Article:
On the series of LaToya Ruby Frazier “Flint is Family” and “The Last Cruze”.
- May 16 2022
- Ido Nahari is a sociologist, researcher and writer who works in the fields of cultural revivalism, social welfare and the commodification of emotions. Born in Jerusalem and currently living in Berlin, Nahari holds a Master of Science in Culture and Society from the London School of Economics and Political Science, where he investigated the marketability of authenticity.
Unresolved contradictions are quintessence to the Flint water crisis. A contaminated river, extracted by the municipality without proper treatment, caused lead poisoning and pneumonia to its locals, and pushed the artist LaToya Ruby Frazier to document the harmful development in a three-part series of mostly black and white photographs titled ‘Flint is Family’. Ruby Frazier, who previously presented in her body of work a non-voyeuristic glimpse into the degradation of the American Rust Belt, was commissioned to produce a photo essay about the ongoing emergency in the city from Elle Magazine. Her glimpse into the public protests and personal joys of the largely poor and socially marginalized black and brown inhabitants of the town is an invitation to take a stroll through its moral landscape where whatever gives life prevents it from actualising. Disjunctures created by incompatible symbolism are more than just an artistic statement; cataclysmic structural failures necessitate communal care and shared giggles. It is the reality of anyone in Flint and elsewhere that is treated as politically undeserving. Even so, is it conceivable for the emotional wealth of impoverished communities to be capitalized because of their deprivation, and use its aesthetic depiction as an agent of social change? Maybe that’s why the photographs in the series are dedicated not to the chemical alteration of a water reservoir that diseased residents, but to the systems of structural harm and corporate greed that allowed for its deterioration and have affected those who gulp and bathe in it. Besides a depiction of a child eagerly anticipating to brush her teeth from a plastic water bottle and two aerial overviews of the contaminated river, most of the images taken in Flint display acts of dissent, desire and dedication between its locals. Parents, neighbors and shop owners front the lens and proceed to look at whoever is watching square in the face. Knowingly or not, photographing the undocumented sparkles in the viewer the question about why is it, that one of the most difficult actions to take in order to reconcile with the ones we hurt is to look at them, as well as realising the created political consequences whenever we refuse to do so. When water is detected in some of the photographs, it exists as a substitute. Maybe it’s simply a written warning on the side of the road. Better yet, a televised spectacle or a piece of used trash that is scattered around bedrooms, public transport or busy sidewalks. If a crisis is marked by a critical shortage, then the choice to refrain from the explicit presentation of water in the photographs is a trial in absentia; causes and their effects are exhibited without a mediation of the transformative agent. Water in Flint exists as a proxy, and remains a potent symbolic substance that is championed in art and literature by the romantic ideal that nature reflects on our mental states. Think for example of pastoral maritime depictions of centuries past, such as the grandeur portrayed in the marine art of East Asia or colonial Europe. Its visual imagination of the human spirit is enticing exactly when it is compared with impressions of vast oceans and distant ports that gush, spill and overflow. If that’s the case, then what do sporadic plastic water bottles depicted in Flint is Family signify? Mothers with their children, as well as neighbors and friends are as contained by their reality as the sealed bodies of water that are adjacent to them. In more ways than one, the emergency of the photographs in the first installment of Flint is Family reiterates the delayed unfulfillment of immediate needs.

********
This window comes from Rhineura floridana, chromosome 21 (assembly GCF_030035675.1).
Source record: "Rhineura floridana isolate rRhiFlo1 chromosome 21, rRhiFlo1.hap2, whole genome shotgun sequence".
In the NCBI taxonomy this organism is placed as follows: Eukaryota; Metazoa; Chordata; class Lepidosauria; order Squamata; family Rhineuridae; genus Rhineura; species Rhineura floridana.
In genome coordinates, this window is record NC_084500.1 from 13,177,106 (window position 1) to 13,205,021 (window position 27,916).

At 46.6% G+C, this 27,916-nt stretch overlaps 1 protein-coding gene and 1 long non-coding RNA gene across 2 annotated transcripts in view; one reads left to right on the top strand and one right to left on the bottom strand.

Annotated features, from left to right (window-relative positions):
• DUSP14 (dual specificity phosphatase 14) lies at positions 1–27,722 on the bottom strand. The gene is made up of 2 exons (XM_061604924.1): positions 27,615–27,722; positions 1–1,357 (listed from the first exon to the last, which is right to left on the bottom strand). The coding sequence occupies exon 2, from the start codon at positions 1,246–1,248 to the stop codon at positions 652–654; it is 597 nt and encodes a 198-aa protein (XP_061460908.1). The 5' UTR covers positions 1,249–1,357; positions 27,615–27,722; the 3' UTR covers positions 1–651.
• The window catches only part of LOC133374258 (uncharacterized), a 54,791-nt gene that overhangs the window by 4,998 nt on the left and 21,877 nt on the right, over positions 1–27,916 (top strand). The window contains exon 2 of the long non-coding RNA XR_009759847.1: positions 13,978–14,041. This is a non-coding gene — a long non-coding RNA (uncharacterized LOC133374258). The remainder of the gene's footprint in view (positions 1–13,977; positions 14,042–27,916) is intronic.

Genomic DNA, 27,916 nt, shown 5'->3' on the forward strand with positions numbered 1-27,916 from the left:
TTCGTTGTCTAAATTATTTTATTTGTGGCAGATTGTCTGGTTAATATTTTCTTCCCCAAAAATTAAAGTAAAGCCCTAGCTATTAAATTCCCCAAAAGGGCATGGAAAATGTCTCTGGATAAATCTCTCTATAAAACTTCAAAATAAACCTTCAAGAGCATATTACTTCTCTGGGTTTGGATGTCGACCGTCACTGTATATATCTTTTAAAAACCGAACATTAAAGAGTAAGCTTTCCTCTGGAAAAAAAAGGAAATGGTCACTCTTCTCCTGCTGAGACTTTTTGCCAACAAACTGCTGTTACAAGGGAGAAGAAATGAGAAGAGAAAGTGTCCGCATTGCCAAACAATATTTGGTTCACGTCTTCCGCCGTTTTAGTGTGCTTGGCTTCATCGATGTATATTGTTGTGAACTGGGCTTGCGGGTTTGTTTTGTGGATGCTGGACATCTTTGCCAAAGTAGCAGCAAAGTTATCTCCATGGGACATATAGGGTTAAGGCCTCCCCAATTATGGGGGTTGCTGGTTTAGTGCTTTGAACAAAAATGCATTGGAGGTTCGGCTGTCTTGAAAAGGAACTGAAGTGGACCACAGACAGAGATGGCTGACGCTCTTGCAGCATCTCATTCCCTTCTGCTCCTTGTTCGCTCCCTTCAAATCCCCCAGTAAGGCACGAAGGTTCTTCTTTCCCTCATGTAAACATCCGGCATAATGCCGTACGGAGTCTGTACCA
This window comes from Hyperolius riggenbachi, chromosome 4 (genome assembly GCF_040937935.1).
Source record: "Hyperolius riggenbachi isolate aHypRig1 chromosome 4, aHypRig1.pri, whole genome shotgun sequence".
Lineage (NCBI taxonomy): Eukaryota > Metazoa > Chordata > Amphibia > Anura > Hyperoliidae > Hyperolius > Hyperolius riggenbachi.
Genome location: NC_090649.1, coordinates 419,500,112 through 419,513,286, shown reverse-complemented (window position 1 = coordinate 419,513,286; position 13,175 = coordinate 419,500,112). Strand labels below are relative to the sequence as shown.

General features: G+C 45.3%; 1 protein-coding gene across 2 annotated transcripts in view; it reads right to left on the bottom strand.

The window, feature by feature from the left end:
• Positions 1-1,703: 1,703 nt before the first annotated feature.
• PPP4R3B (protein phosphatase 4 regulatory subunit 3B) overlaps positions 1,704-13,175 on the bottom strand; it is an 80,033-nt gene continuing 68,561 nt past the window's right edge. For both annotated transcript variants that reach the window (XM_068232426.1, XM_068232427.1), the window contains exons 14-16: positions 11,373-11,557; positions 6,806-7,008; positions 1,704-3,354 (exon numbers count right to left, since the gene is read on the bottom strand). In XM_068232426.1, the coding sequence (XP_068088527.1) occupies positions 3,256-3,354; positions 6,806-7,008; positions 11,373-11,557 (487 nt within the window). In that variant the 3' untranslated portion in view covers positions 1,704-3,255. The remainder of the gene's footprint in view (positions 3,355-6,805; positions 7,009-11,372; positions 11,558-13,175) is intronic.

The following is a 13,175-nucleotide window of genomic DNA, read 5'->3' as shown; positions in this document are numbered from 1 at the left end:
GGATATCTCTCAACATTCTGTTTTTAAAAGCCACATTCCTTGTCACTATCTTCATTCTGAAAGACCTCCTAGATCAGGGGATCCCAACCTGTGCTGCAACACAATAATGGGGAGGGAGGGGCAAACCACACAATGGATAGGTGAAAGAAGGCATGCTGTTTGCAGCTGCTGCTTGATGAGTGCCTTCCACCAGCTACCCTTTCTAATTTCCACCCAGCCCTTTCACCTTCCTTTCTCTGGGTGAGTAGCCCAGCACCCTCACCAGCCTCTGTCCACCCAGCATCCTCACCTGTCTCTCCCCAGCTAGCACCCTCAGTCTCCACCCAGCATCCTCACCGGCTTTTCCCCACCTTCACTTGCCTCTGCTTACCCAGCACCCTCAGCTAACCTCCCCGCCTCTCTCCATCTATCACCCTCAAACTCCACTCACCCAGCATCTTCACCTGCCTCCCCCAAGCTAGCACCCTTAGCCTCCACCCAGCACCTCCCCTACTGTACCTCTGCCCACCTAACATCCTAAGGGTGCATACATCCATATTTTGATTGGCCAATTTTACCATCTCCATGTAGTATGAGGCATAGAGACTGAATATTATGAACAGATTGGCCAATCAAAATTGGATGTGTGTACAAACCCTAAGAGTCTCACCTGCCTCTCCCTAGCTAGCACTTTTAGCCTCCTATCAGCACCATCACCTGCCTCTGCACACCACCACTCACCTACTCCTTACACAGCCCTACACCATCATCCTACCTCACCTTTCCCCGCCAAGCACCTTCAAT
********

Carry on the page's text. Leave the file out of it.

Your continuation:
Flint is Family: Act III couldn’t be more different. Three years after the publication of the first installment, the conclusion to the trilogy reached its climax by hitting a prophetic note. Ruby Frazier offers a visual testimony of how descriptive warnings of lead contamination have finally been replaced by jubilant exclamatory signs: “FREE WATER” has finally arrived in Flint for the benefit of its townsfolk. This successful achievement was in no way the result of governmental intervention, but rather the result of a long-term social initiative led by artist Shea Cobb and an army veteran by the name of Moses, who had struck water by developing a 26,000-pound atmospheric generator. It is an odd looking machine. Tucked with wires and cables, it humbles and frames the portraits and lives of those Ruby Frazier placed in front of. Whereas the first series examined a natural condition that created abnormal living conditions, the final act bows down to an artificially produced purity. Unlike its predecessors in the series, Flint is Family: Act III is mostly photographed in color. It is life in animation. Its study of a promising and green machine feels like a fitting and literal deus ex machina with which a man-made crisis comes to a technological conclusion. Let the photographs taken by LaToya Ruby Frazier and the inhabitants of Flint show the crushing gravity of whatever is taken lightly, and make amends with a life considered a failure but lived as a victory.